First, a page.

I loved The Grace of Kings by Ken Liu. The Wall of Storms (WoS) is not just a brilliant follow up, but one of the greatest novels I’ve read. There are the roots of Chinese literary influences, but those are the seeds Liu uses to launch into something that is wholly his own, adventurous in a silkpunk fantasy teeming with wildly creative ideas. Just as the language written in Ano logograms necessitates a beauty inherent in its structure, Wall of Storms is “gracefully” written, a lyricized poetry of war that points to a master craftsman painting narrative lines with precision and a unique style. Following victory in the Chrysanthemum-Dandelion Wars, Kuni Garu is now Emperor Ragin. As the emperor’s responsibilities increase, those around him vie for influence and maintaining power is often just as difficult as seizing it. Ragin has to take the longer view on succession. This is no ordinary plan he has in mind though as he has a surprising successor in mind. “History is the long shadow cast by the past upon the future. Shadows, by nature, lack details.”
It’s those details Wall of Storms illuminates as much of the opening of the book focuses on a young woman named Zomi. The strategist who walked away from all of his titles, Luan Zya, is marred by the guilt of advising the Emperor to betray his friend, Mata Zyndu, even though it was for the greater good. Luan takes Zomi on as his pupil and their philosophical forays form a garden in which ideologies spar and the ethical quandaries of the past battle for meaning. Their discussions are set to the backdrop of some fantastic worldbuilding, as nuanced and grand as the schools of thought they explore (I love the descriptions from the sea crubens to the ecosystems of the local flora). Intercutting between the imperial examinations and the past, Zomi’s own struggles reflect the daily struggle of its people. There are many stories passed through the generations and I loved the childhood fable of the hundred flowers which is a parable for the one of the core themes in the book. In explaining how the “animals and plants become selected for the calendar,” an orchid explains its plight to the god of war:
“We also fight our war against hail and storm, against drought and deprivation, against the sharp blade of the weeding hoe and the poisonous emanations of the herbicide-sprayer. We also have a claim on time, and we deserve a god who understands that every day in the life of the common flower is a day of battle.”
Ideas thrive, take foot, and blossom- or are weeded out. Relationships are the key to weathering the storms that surround them. The Emperor is trying to carry out a balancing act of maintaining power and giving enough independence to his subjects so they can rule effectively and adapt to their circumstances. Zomi often steals the show, as in her revolutionary suggestions for improvement during the exams. She wants to make a name for herself without her teacher’s support, so she hides his identity. But the Emperor figures it out quickly, recollecting the old conversations he had with his old strategist and seeing it reflected in his fiery new student. That moment illustrates their closeness, and at the same time is a good example of the second book’s relationship with the first, an ever-evolving connection that has more meaning with each perusal. (For those who might be murky on some of the details of Grace, WoS does a great job bringing readers up to speed and giving enough information to understand the stakes.)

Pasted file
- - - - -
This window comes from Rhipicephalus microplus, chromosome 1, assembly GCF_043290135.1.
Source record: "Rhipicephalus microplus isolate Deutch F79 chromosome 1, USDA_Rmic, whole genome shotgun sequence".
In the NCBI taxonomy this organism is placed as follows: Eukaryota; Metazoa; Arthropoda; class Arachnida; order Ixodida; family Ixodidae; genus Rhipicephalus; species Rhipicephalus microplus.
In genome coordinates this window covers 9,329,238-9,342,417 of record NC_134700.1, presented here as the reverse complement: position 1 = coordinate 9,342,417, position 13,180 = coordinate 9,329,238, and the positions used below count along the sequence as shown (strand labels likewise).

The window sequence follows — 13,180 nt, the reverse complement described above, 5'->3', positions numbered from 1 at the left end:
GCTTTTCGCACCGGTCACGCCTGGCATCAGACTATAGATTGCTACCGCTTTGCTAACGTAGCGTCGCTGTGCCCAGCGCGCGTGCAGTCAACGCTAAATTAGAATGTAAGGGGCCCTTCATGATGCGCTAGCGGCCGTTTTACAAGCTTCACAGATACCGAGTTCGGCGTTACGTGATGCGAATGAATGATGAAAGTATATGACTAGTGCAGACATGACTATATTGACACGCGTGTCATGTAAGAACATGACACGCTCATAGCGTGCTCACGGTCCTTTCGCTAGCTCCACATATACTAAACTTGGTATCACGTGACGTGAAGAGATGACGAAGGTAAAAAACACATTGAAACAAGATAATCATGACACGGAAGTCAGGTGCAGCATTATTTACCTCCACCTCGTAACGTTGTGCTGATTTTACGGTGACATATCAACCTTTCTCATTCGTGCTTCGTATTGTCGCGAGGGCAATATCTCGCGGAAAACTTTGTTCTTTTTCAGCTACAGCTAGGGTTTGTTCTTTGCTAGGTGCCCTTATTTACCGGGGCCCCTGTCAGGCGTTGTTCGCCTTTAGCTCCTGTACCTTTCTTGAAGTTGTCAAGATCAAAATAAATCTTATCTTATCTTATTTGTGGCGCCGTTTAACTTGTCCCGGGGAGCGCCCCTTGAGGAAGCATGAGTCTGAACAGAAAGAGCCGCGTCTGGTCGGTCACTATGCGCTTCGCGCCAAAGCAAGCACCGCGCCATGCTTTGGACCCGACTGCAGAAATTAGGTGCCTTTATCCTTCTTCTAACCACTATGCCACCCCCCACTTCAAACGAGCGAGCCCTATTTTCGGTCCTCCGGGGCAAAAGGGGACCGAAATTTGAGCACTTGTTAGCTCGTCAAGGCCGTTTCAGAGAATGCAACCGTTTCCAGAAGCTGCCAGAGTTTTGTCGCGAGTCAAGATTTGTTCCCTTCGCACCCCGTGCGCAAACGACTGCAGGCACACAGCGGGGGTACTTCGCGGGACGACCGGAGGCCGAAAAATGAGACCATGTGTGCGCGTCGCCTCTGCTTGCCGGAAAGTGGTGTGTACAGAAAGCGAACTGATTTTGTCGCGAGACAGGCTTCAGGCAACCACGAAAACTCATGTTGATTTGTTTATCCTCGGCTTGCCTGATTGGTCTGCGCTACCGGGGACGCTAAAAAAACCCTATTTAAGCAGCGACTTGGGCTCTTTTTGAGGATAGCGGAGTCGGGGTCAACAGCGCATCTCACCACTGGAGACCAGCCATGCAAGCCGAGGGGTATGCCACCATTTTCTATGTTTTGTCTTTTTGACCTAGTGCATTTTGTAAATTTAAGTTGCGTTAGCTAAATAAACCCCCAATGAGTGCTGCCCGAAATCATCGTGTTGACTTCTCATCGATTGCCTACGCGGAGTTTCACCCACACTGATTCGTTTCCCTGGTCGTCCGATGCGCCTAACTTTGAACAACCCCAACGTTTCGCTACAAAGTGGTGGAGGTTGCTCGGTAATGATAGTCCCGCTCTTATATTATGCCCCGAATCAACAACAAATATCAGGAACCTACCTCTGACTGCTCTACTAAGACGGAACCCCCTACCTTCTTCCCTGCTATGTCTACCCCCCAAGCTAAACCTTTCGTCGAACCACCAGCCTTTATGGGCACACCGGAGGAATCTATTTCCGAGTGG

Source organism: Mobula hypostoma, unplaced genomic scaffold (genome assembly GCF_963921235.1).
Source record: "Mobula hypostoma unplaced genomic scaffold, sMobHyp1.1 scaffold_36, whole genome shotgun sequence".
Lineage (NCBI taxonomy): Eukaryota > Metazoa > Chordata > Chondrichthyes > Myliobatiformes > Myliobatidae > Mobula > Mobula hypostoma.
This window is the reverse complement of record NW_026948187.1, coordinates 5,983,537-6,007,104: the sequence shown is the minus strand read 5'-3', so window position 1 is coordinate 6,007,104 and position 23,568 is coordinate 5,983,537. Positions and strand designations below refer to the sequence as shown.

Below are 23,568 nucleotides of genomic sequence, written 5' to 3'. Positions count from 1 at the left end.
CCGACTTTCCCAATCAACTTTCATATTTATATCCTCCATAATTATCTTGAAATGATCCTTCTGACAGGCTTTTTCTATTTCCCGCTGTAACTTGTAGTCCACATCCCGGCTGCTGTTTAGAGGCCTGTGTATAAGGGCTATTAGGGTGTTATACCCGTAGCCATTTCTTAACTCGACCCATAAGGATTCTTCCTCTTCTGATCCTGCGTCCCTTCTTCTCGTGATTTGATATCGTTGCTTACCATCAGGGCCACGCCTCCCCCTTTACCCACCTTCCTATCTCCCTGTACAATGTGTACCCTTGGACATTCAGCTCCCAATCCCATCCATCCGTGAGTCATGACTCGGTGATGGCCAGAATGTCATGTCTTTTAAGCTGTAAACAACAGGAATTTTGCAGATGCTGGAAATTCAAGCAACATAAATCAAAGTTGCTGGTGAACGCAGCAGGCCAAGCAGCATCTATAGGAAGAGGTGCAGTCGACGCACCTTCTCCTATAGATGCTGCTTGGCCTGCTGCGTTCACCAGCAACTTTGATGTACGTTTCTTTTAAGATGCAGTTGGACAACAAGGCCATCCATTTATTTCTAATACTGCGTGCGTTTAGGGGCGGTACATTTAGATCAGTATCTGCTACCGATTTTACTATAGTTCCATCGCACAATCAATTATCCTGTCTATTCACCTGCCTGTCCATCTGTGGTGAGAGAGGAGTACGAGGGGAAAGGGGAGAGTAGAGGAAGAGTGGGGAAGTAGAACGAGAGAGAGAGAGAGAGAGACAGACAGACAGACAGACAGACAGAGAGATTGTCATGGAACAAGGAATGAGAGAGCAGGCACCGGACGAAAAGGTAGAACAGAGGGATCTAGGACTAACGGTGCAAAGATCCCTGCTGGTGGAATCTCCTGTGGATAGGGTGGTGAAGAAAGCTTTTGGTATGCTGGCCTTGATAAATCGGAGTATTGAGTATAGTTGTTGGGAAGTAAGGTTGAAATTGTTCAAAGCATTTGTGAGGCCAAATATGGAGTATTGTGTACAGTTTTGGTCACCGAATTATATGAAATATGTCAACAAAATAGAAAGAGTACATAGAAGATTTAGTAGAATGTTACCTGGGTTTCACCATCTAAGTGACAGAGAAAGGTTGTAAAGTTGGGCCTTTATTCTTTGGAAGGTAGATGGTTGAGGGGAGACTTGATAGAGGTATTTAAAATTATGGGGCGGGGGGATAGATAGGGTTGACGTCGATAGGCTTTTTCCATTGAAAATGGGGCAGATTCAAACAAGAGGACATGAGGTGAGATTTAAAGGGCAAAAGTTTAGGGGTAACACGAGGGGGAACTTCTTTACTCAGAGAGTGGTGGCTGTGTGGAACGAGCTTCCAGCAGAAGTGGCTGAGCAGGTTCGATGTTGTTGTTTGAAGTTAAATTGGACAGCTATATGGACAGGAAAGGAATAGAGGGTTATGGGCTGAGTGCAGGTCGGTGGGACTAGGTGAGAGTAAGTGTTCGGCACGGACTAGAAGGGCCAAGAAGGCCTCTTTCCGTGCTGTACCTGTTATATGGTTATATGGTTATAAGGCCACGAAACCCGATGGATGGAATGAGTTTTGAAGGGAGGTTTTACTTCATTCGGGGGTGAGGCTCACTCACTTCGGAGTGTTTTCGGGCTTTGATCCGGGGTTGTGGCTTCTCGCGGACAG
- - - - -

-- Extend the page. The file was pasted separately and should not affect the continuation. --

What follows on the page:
A rebellion breaks out in Tunoa, but that’s only part of the problem when a horde of “barbarians” attacks from the north. Are they the immortals of Mapidere? The emperor’s son, Prince Phyro, is doughty and intelligent. But when besieged, it’s his sister, Princess Thera who has to rescue him. She carries out a bold plan, arriving by airship, leaping out by herself, landing by balloon. “Like a dandelion seed, the woman slowly spiraled down and landed on top of the walls of Zyndu castle.” She stirs the attackers with a brave speech and uses “magic” to thwart them.
Her arc intertwines with Zomi’s, and is as compelling as the political typhoons that batter them. As she states:
“We’re dyrans streaking past each other in the vast deep, but our shared lightning-flash will illuminate the darkness ahead until we are embraced by the eternal storm.”
I wrote in my earlier review of Grace of Kings that it was that “horticulture of the saga is in part the Chinese epics of the Warring States period and the decline of the Qin Dynasty.” While there is a historical connection with the Xiongnu invasion during Liu Bang’s reign, WoS is not bound by that history, but uses it like the wind on the air balloons, taking readers to all new heights and destinations.
I’ve long been a fan of Ken Liu’s work and I consider his collection, The Paper Menagerie, one of the greatest I’ve ever read. My fear of including any spoilers prevents me from delving too much into the plot, but I will say, I was enthralled from beginning to end.
One of my favorite sections in Wall of Storms is when Luan Zya describes “the Ano logograms” as “the most sophisticated machines ever devised for working with ideas.” Language is the tool by which we discover, craft, and build new ideas. The concept seems so simple and yet is so ingenious in the way it recontextualizes our understanding of language. Wall of Storms is one of those constructions, an epic book that will challenge your notions of what constitutes the traditional “epic.” It plays with tropes, shatters them, weaves them back together with a moxie befitting of the cast of the book. Ultimately, its power lies in the way it helps us navigate the storms of existence, a perpetual climb up a wall with seemingly no end, that marks both our divine potential, and our all too vulnerable humanity.